Dwyer's snake facts for kids
Quick facts for kidsDwyer's snake
Dwyer's snake (Suta dwyeri) also known as the whip snake and the variable black-naped snake, is a species of venomous snake in the family Elapidae. The species is endemic to Australia, where it is found from New South Wales to South Queensland. While closely related to Australian sea snakes, P. dwyeri is a terrestrial reptile.
There has been a great amount of instability of the nomenclature of many Australian snake taxa, particularly concerning the generic classification of the smaller Elapidae, some of which have been placed in several different genera in the span of just a few decades.
Accordingly, Dwyer's snake, which was originally named Denisonia dwyeri by Worrell in 1956, has been variously called Unechis dwyeri by Cogger in 1983, Suta dwyeri by Valentic in 1998, Suta spectabilis dwyeri by Cogger in 2000, and Parasuta dwyeri by Greer in 2006.
Adult S. dwyeri males average 31 cm (12 inches) in length from the tip of the snout to the uro-genital vent. Females are slightly smaller at around 29 cm (11 inches) in snout-to-vent length (SVL). S. dwyeri has a cylindrical brown body with a slender to medium build. The head is short and somewhat widened so as to be distinct from the neck. The tail is short as well, and the dorsal scales are smooth. The eye is medium-sized, with a vertically elliptical pupil.
Breeders of exotic reptiles advise letting pairs of S. dwyeri mate when they reach a length of about 23 cm (9.1 in) for males and 22 cm (8.7 in) for females. This species is viviparous rather than egg laying and successfully births about three offspring per brood. Newborn S. dwyeri young are about 13 cm (5.1 in) long.
Like other snakes in the family Elapidae, S. dwyeri is venomous and has hollow fangs fixed at the front of the upper jaw. These fangs are connected via ducts to venom glands near the eyes. Like the majority of Australian elapids, Dwyer's snake is inoffensive and mostly harmless. Herpetologists at the Queensland Museum describe Dwyer's snake as "weakly venomous", and do not include it among their list of eight snake species in the Brisbane area considered capable of inflicting potentially fatal bites. A 25-year-old man in Western Sydney mildly describes a snakebite from this species by saying that he was:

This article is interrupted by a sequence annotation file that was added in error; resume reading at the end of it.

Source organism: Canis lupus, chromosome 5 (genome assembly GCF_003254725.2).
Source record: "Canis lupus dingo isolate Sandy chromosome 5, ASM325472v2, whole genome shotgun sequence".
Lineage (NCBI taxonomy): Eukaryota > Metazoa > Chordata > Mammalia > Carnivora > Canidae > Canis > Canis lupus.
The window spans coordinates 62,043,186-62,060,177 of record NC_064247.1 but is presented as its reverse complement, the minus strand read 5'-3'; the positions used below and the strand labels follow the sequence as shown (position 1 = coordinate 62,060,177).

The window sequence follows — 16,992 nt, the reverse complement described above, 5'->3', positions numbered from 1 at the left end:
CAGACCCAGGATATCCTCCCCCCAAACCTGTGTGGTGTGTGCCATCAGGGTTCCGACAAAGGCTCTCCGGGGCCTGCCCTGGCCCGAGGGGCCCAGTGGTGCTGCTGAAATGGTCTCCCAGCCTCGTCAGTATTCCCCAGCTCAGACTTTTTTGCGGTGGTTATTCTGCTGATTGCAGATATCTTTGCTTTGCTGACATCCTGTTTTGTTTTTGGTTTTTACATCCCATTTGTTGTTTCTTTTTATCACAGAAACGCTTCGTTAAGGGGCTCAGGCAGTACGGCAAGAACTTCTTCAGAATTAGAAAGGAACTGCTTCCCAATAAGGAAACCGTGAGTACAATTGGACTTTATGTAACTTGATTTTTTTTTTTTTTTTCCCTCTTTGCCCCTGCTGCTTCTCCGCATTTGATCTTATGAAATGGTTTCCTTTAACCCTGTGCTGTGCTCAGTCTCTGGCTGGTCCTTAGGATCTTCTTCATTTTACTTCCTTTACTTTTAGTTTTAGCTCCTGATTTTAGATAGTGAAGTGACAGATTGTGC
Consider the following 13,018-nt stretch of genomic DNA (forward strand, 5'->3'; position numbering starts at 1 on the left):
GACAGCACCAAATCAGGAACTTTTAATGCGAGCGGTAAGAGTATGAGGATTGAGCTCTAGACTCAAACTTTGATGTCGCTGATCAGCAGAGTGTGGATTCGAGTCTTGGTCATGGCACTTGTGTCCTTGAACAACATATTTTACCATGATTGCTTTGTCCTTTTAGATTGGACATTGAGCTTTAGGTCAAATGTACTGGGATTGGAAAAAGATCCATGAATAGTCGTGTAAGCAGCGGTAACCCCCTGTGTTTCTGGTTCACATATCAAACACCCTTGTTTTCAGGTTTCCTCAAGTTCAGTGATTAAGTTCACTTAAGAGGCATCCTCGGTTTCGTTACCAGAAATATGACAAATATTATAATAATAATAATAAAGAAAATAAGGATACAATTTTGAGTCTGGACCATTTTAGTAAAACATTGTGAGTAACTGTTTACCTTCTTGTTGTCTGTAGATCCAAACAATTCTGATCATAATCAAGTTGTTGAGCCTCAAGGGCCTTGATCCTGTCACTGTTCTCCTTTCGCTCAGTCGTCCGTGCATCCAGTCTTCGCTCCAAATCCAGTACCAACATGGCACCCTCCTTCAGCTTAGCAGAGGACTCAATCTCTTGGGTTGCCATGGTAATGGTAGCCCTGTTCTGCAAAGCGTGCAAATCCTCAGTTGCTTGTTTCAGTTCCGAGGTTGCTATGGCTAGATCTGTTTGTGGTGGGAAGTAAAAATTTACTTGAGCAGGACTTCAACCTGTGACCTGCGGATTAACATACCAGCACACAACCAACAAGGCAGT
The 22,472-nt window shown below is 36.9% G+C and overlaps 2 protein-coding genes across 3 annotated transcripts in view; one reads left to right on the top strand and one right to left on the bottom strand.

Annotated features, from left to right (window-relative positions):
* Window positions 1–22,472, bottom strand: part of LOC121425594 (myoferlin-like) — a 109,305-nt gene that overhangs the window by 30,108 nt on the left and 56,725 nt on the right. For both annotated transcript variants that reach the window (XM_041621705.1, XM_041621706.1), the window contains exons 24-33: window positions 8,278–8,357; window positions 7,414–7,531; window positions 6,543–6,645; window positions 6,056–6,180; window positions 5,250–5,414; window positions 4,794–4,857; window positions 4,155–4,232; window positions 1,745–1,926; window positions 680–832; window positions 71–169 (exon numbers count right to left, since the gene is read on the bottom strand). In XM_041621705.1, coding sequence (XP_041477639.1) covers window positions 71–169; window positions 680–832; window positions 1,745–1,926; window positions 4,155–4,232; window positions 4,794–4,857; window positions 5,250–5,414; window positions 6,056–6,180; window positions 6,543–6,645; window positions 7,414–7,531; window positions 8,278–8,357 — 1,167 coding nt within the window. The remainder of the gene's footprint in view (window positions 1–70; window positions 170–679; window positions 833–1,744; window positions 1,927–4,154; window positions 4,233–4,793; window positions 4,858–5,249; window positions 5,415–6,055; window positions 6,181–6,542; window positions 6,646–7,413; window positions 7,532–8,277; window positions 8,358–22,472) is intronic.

... bitten on the finger by a Suta dwyeri once. The bite did not hurt at all. But little did I know he had left his fang in my finger. A couple of days later it got a tiny bit infected and hurt for a couple of days ... nothing major though.
When threatened P. dwyeri prefers to coil into a tight ball as a defense mechanism for protection from larger predators. This enables the snake to protect its head and more vulnerable areas of its body.
Behaviour and habitat
S. dwyeri is a secretive, nocturnal snake that seeks shelter under rocks, debris, and ground litter, and may make its home in burrows made and abandoned by other creatures. Open woodland, grassland, and rocky areas are its preferred natural habitats.
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- Cogger HG (2000). Reptiles and Amphibians of Australia, Sixth Edition. Sanibel Island, Florida: Ralph Curtis Publishing. 808 pp.
- Cogger HG (2014). Reptiles and Amphibians of Australia, Seventh Edition. Clayton, Victoria, Australia: CSIRO Publishing. xxx + 1,033 pp. .
- Coventry AJ (1971). "Identification of the Black-headed Snakes (Denisonia) within Victoria". Victorian Naturalist 88: 304–306. (Denisonia dwyeri, p. 305, Figure 1C).
- Valentic, Rob (1998). "A size record and further distributional data for Suta dwyeri (Elapidae) in the Sydney Basin". Herpetofauna (Sydney) 28 (1): 30–31.
- Wilson, Steve; Swan, Gerry (2013). A Complete Guide to Reptiles of Australia, Fourth Edition. Sydney: New Holland Publishers. 522 pp. .
- Worrell E (1956). "A new snake from Queensland". Australian Zoologist 12: 202–205. (Denisonia dwyeri, new species).
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